Monday, December 29, 2008

$30 8-Course Christmas Eve Dinner @ Cafe Hiro - Cypress

T'was the night before Christmas, when all through the county,
All the restaurants were offering a Christmas eve bounty.
But an arm and a leg, most of them would charge,
For prix-fixe menus, which wasn't that large.

At Marche Moderne, I spied a fine five-course dinner,
With a cost that'd make my wallet seventy-five bucks thinner.
Furthermore these prices were violating my rule;
Who'd want to pay money not to get full?

So off to Cypress, to Cafe Hiro we went,
Where I've always gotten the worth out of every penny and cent.
Here they offered an eight-course meal, a right merry feast,
Which combined the flavors of the West with that of the East.

And how much did they charge for the meal of a king?
Thirty dollars a head! A pauper's price; an affordable thing!
Choosing this package deal was almost a no-brainer.
Plus this way, I'd get dessert included with dinner!

So we ordered it and out courses came.
First was seared cubes of tuna on greens, called "poki" by name.
Then came mushrooms, sauteed and served with daikon.
A few mouthfuls of crunch and soon both were gone.

Next mozzarella, dribbled with miso sauce.
Along with cucumber, radish, and tomato shined to a gloss.
After that, it was beef tataki sliced thinly and pink.
Each bite was too chewy; it was undercooked, I think.

Uni spaghetti was the pasta to share.
Its egg-yolky presence seen here and there.
Later, it was some split-pea soup, colored jade green.
I had to be reminded not to lick my plate clean.

We each got our own entrees, that was always the plan.
I chose the roast beef, sliced as a thick as my hand,
And she took the scallops, all nicely sauteed.
Near them, roasted tomatoes and steamed asparagus were laid.

Dessert came last, but it was the thing we loved most.
Croissant bread pudding in a caramel sauce moat.
When all was done, we were full, ready to leave,
But not before we made reservations for this New Year's Eve.

Cafe Hiro
(714) 527-6090
10509 Valley View St
Cypress, CA 90630

Mariscos Puerto Esperanza - Orange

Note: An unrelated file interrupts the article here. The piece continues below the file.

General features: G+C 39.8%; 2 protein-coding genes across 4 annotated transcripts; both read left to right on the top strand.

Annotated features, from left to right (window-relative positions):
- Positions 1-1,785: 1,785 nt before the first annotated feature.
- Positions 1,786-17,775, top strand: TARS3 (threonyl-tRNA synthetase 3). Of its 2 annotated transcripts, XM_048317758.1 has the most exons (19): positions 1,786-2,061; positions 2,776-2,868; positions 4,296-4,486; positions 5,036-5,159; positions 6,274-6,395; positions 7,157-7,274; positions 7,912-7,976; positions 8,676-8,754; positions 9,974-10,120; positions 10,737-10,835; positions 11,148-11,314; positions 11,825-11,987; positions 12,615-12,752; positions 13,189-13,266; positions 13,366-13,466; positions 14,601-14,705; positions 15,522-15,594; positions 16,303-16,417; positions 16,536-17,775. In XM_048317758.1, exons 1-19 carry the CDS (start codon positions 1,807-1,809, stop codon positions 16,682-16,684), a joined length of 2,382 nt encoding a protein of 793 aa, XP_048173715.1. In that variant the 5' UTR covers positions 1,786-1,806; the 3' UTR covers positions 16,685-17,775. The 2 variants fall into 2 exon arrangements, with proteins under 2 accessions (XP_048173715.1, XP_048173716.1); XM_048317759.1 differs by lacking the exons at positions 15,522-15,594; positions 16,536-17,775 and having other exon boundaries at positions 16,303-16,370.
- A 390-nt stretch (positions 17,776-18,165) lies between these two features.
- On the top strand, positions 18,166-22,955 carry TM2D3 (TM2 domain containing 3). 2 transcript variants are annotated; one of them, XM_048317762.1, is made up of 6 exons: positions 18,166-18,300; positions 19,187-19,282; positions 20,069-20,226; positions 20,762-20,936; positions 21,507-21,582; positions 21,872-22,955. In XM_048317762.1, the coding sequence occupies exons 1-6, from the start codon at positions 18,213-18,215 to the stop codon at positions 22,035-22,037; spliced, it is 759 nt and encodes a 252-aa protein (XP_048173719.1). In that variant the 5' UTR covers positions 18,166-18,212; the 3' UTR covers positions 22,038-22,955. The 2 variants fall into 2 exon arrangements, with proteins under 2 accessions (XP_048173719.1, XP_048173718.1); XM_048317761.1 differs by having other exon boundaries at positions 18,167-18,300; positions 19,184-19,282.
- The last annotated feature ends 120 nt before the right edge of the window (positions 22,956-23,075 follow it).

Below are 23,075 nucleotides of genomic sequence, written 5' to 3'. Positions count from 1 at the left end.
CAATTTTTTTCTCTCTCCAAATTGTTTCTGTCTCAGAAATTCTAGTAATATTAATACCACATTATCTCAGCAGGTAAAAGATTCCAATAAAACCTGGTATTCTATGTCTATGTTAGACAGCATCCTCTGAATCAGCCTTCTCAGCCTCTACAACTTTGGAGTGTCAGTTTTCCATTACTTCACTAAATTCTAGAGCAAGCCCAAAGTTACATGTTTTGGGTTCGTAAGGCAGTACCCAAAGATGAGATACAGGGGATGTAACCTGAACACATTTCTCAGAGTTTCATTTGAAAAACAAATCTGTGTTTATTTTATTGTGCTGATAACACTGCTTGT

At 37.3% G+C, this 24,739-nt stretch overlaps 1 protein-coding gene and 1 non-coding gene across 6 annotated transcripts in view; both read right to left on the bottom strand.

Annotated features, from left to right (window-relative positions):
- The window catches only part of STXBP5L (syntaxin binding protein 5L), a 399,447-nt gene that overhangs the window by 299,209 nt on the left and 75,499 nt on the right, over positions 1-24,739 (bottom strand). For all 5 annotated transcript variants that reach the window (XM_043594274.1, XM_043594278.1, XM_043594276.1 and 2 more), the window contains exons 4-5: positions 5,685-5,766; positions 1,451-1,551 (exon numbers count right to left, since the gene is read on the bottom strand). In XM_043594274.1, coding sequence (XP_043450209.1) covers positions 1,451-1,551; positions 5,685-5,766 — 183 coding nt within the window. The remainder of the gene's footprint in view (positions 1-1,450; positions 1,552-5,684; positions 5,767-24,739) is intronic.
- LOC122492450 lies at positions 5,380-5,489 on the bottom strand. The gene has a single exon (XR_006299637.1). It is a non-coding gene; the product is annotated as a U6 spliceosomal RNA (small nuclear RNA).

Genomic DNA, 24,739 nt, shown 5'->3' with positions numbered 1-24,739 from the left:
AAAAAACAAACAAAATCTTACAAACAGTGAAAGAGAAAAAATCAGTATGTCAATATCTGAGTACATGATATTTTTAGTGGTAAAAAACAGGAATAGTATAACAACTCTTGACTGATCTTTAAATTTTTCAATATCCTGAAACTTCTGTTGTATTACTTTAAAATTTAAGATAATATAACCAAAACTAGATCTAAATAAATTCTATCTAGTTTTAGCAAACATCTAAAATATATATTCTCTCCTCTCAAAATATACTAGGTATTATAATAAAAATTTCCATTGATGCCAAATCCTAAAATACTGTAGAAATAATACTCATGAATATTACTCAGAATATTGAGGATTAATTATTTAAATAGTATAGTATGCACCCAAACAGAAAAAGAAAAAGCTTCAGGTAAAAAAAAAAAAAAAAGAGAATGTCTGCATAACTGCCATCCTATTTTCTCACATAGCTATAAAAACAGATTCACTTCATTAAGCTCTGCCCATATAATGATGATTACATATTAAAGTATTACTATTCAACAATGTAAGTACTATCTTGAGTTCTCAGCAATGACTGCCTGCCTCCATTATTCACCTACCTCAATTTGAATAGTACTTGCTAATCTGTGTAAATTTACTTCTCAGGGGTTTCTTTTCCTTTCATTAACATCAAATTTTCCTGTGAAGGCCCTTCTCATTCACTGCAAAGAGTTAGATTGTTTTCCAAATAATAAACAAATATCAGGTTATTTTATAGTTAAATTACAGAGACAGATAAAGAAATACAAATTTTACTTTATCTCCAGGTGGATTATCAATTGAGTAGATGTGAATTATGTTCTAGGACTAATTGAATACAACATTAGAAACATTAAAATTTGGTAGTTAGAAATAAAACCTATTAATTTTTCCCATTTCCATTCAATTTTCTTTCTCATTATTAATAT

Sunday, December 21, 2008

Earthen Restaurant - Hacienda Heights

There are a few places outside the Orange Curtain that this food lover will brave freeway gridlock for. Actually, there are more than a few. Portos, Din Tai Fung, and Philippe French Dip come to mind.

But closest of all, just over the hill beyond North Orange County, is Earthen -- a Chinese restaurant so insanely popular and so insanely good, it must be the envy of all its competitors. Even in this recession, you will always, always, find yourself on a waiting list*.

The reason isn't surprising: The green onion pancakes ($3.25) and the pork pot stickers (10 for $6.50) are, for lack of a better term, the best. And that's just two specialties from a menu that honors the cuisine of Shandong province -- a Chinese cooking style that sees a lot of noodles, pancakes, dumplings, and other things wonderfully derived from wheat flour.

Those pancakes should be the first thing you order. It's richly buttery and layered like a fine French croissaint, as pliant as a freshly-pressed flour tortilla -- the lightest and crispiest onion pancakes I've ever tasted. To eat, you take a triangular slice and chomp down as if it were pizza. Dunking in a slurry of vinegar, soy, and chili paste is also recommended. Ordering two plates -- so that no one fights over the last piece -- is advised

And if you've never been a dumpling devotee, you will become one when you taste it here. With Earthen's perfect parcels of pork, you won't find any hidden air pockets -- it's filled end-to-end with meat. Every bite yields hog heaven.

The only difference between the pot stickers and their steamed cousins, the dumpling, is that they are crisped up on one side and presented with their browned bottoms facing up. Their doughy skins are thick enough to carry the cargo, yet thin enough that it disintegrates once your start chewing.

Also not to be missed is Appetizer #8 (no English translation, sorry) -- a block of chilled, silken tofu topped with quarter slices of thousand-year-old-egg, slathered with a salty sauce and garnished with scallions ($2.95).

Since there's no congee for them to hide behind, this is the closest and most personal encounter you'll ever have with the thousand-year-old-egg. Those fearful of its dark, alien appearance, shouldn't be. Apart from the slippery gelatin chew, its flavor is even milder than regular hard-boiled. The combo of it with tofu is indescribable and thrilling -- deliciously unlike anything you've ever put in your mouth (unless you've had it before).

The noodles at Earthen are almost as thick as udon, but not as chewy. And though the broth in the "Sea Food Noodle Hot Soup" ($6.50) needed a touch more salt, it is still the ultimate antidote for our recent cold snap. The orange-hued liquid scorched like it was mixed with kimchi juice. Just make sure you dab all the sweat off your brow before you step outside into the freezing breeze.